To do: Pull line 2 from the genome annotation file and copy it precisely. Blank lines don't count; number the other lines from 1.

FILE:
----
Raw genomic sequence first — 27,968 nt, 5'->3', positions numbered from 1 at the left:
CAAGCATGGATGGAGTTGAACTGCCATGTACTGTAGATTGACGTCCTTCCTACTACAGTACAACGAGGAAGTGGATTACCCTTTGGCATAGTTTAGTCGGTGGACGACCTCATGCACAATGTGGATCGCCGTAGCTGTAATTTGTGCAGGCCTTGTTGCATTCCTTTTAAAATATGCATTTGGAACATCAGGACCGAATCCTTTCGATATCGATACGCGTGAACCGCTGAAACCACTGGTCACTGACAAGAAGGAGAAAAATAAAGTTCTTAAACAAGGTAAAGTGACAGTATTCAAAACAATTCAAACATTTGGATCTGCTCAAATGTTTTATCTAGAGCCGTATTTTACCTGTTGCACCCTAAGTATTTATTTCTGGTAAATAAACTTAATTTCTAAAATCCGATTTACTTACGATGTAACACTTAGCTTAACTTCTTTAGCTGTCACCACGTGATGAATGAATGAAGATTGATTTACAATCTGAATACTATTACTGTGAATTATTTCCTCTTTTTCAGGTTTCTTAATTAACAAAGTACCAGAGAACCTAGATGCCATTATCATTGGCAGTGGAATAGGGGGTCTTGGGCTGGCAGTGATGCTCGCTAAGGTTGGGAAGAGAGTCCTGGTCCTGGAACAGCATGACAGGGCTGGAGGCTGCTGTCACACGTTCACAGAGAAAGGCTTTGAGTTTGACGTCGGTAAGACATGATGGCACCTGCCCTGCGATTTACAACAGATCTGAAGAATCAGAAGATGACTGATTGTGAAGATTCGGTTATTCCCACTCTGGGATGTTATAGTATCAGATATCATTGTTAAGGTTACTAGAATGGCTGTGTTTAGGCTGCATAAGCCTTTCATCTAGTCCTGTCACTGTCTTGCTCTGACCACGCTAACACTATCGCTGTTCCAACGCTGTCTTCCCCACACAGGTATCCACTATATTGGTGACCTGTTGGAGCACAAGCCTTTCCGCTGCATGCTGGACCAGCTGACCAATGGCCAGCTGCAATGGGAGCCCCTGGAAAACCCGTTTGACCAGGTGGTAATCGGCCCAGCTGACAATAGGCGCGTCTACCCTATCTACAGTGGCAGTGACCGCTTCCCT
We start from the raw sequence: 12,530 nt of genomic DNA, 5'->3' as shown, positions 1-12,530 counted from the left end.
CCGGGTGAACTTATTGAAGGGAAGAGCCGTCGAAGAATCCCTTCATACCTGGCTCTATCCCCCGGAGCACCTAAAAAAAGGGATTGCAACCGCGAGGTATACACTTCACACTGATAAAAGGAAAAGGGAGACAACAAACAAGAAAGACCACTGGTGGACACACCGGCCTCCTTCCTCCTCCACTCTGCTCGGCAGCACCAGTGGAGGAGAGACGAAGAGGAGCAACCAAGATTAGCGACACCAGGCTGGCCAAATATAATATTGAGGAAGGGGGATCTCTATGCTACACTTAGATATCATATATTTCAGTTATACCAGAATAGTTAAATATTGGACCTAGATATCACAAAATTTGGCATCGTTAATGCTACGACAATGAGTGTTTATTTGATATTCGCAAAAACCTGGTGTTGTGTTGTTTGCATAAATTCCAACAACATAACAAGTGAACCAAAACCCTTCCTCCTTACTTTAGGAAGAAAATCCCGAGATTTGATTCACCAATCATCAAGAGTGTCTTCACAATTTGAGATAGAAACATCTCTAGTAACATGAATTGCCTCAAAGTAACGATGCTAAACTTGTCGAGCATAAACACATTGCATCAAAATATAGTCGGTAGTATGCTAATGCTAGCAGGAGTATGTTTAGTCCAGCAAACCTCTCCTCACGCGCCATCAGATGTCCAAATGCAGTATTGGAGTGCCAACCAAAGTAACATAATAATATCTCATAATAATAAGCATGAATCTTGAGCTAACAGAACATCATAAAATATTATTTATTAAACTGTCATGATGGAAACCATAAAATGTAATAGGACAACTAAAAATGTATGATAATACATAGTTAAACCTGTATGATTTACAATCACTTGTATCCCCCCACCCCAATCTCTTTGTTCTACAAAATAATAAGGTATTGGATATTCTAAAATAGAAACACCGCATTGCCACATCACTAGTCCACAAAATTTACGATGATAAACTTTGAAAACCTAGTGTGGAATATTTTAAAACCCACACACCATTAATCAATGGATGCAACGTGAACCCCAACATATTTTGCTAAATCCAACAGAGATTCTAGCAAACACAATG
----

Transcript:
CAAGCATGGATGGAGTTGAACTGCCATGTACTGTAGATTGACGTCCTTCCTACTACAGTACAACGAGGAAGTGGATTACCCTTTGGCATAGTTTAGTCGGTGGACGACCTCATGCACAATGTGGATCGCCGTAGCTGTAATTTGTGCAGGCCTTGTTGCATTCCTTTTAAAATATGCATTTGGAACATCAGGACCGAATCCTTTCGATATCGATACGCGTGAACCGCTGAAACCACTGGTCACTGACAAGAAGGAGAAAAATAAAGTTCTTAAACAAGGTAAAGTGACAGTATTCAAAACAATTCAAACATTTGGATCTGCTCAAATGTTTTATCTAGAGCCGTATTTTACCTGTTGCACCCTAAGTATTTATTTCTGGTAAATAAACTTAATTTCTAAAATCCGATTTACTTACGATGTAACACTTAGCTTAACTTCTTTAGCTGTCACCACGTGATGAATGAATGAAGATTGATTTACAATCTGAATACTATTACTGTGAATTATTTCCTCTTTTTCAGGTTTCTTAATTAACAAAGTACCAGAGAACCTAGATGCCATTATCATTGGCAGTGGAATAGGGGGTCTTGGGCTGGCAGTGATGCTCGCTAAGGTTGGGAAGAGAGTCCTGGTCCTGGAACAGCATGACAGGGCTGGAGGCTGCTGTCACACGTTCACAGAGAAAGGCTTTGAGTTTGACGTCGGTAAGACATGATGGCACCTGCCCTGCGATTTACAACAGATCTGAAGAATCAGAAGATGACTGATTGTGAAGATTCGGTTATTCCCACTCTGGGATGTTATAGTATCAGATATCATTGTTAAGGTTACTAGAATGGCTGTGTTTAGGCTGCATAAGCCTTTCATCTAGTCCTGTCACTGTCTTGCTCTGACCACGCTAACACTATCGCTGTTCCAACGCTGTCTTCCCCACACAGGTATCCACTATATTGGTGACCTGTTGGAGCACAAGCCTTTCCGCTGCATGCTGGACCAGCTGACCAATGGCCAGCTGCAATGGGAGCCCCTGGAAAACCCGTTTGACCAGGTGGTAATCGGCCCAGCTGACAATAGGCGCGTCTACCCTATCTACAGTGGCAGTGACCGCTTCCCT